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Holiday demand expected to lift import volumes 4.4% in November

Port of Miami, Florida.
Joe Raedle | Getty Images
Port of Miami, Florida.

A new report predicts major retail container ports will see a 4.4 percent increase in imported cargo volumes this month ahead of the holidays.

The monthly forecast from the Global Port Tracker also indicates that December "should see a slightly larger increase" in retail imports than the November projection. The report, issued by the National Retail Federation and Hackett Associates, also pointed out that cargo volumes for ports covered in the survey rebounded in October after showing a decline in September.

"Retailers are importing more during the holidays this year than last year and that can only mean one thing – they expect to sell more," Jonathan Gold, the federation's vice president for supply chain and customs policy, said in a statement. "Most of the holiday merchandise is already here, but retailers are still restocking to be sure shoppers will have a broad and deep selection as they hit the stores over the next several weeks."

Telsey Advisory pointed out in a research note Tuesday that promotional discounting tied to the holidays has already started and indicated that inventories appear to be "much leaner in the department store channel compared to last year."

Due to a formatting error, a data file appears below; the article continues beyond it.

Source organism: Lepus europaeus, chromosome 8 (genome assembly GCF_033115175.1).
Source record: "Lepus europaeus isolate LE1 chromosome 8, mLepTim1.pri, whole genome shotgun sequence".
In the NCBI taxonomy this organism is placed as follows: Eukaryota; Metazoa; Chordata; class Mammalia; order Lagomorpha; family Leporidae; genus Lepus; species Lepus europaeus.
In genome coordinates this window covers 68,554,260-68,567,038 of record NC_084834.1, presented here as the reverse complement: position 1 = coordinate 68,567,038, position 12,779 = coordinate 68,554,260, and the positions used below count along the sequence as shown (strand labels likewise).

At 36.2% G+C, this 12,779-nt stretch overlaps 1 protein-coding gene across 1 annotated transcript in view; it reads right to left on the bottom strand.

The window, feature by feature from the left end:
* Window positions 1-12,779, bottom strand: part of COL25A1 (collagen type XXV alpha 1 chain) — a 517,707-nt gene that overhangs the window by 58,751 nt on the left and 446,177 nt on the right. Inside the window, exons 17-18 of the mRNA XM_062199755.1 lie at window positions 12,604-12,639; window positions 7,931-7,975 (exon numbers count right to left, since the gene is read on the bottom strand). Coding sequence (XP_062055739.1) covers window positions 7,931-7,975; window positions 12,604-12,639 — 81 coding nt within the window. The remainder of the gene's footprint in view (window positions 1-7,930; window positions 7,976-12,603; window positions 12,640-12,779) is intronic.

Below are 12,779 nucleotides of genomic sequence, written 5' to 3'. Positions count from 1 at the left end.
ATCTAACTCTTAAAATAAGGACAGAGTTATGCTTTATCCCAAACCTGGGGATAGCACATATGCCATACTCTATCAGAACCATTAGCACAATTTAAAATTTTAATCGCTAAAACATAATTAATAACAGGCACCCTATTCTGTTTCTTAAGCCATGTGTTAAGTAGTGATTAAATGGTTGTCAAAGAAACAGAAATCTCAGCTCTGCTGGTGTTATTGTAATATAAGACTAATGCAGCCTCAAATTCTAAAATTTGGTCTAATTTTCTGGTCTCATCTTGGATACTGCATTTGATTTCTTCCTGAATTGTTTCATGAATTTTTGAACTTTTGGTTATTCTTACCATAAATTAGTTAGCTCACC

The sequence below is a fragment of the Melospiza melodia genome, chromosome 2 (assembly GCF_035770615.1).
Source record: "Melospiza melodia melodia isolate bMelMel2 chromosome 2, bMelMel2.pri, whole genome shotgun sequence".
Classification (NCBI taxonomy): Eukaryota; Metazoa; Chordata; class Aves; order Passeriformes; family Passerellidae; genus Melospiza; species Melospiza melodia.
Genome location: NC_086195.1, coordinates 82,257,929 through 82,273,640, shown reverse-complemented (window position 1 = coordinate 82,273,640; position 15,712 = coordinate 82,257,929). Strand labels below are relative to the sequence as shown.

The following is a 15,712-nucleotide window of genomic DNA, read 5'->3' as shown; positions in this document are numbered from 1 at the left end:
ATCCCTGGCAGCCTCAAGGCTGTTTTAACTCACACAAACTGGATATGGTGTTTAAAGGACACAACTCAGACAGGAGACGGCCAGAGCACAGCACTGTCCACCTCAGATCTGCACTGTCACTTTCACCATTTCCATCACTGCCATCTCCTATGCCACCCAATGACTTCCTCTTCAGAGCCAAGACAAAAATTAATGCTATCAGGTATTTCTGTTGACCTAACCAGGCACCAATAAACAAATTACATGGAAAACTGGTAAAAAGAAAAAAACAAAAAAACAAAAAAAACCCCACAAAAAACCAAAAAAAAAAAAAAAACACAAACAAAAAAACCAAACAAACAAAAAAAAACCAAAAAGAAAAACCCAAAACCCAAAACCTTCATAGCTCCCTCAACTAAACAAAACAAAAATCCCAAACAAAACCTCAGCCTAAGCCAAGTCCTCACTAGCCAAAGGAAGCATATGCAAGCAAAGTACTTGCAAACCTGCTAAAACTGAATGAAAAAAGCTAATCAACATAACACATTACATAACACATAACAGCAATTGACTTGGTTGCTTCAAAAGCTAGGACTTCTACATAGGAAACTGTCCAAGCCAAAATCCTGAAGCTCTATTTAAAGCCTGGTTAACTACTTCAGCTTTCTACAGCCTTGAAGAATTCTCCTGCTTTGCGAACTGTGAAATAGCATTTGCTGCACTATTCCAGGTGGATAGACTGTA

Cargo volumes for the full calendar year are expected to be up 2.2 percent from a year ago. It follows the first half of 2016 with a slower 1.6 percent pace in volumes when compared with the year-earlier period. The monthly tracker covers about a dozen ports, including Los Angeles, Long Beach and Oakland, California, and New York/New Jersey and Miami.

Overall, the federation is still forecasting holiday sales will be up 3.6 percent this year when compared with last year. That is above last year's increase of 3 percent but could prove to be overly optimistic given recent softness in the retail space.

JPMorgan analyst Christopher Horvers said in a note Tuesday that some weak retailer results have raised concerns about the overall consumer retail environment. "If the consumer doesn't bounce post-election, we worry that this late cycle weakness looks more like a recession," he said.

The latest tracker forecast also sees monthly cargo volumes moderating in early 2017. It predicts February cargo volumes will fall 3.2 percent from the year-earlier period after a forecast for January's 3.6 percent growth.

According to Hackett Associates founder Ben Hackett, U.S. imports continue to grow but at a slower pace than in past years.

"Despite all the good economic news recently, we are faced with imports growing only about 2 percent this year," he said in a release. "Whether that is merely part of the aftermath of the Hanjin bankruptcy or a sign of weakening demand is not yet clear. Unless there is a major disruption, however, growth should be modest but sustained during the first half of 2017."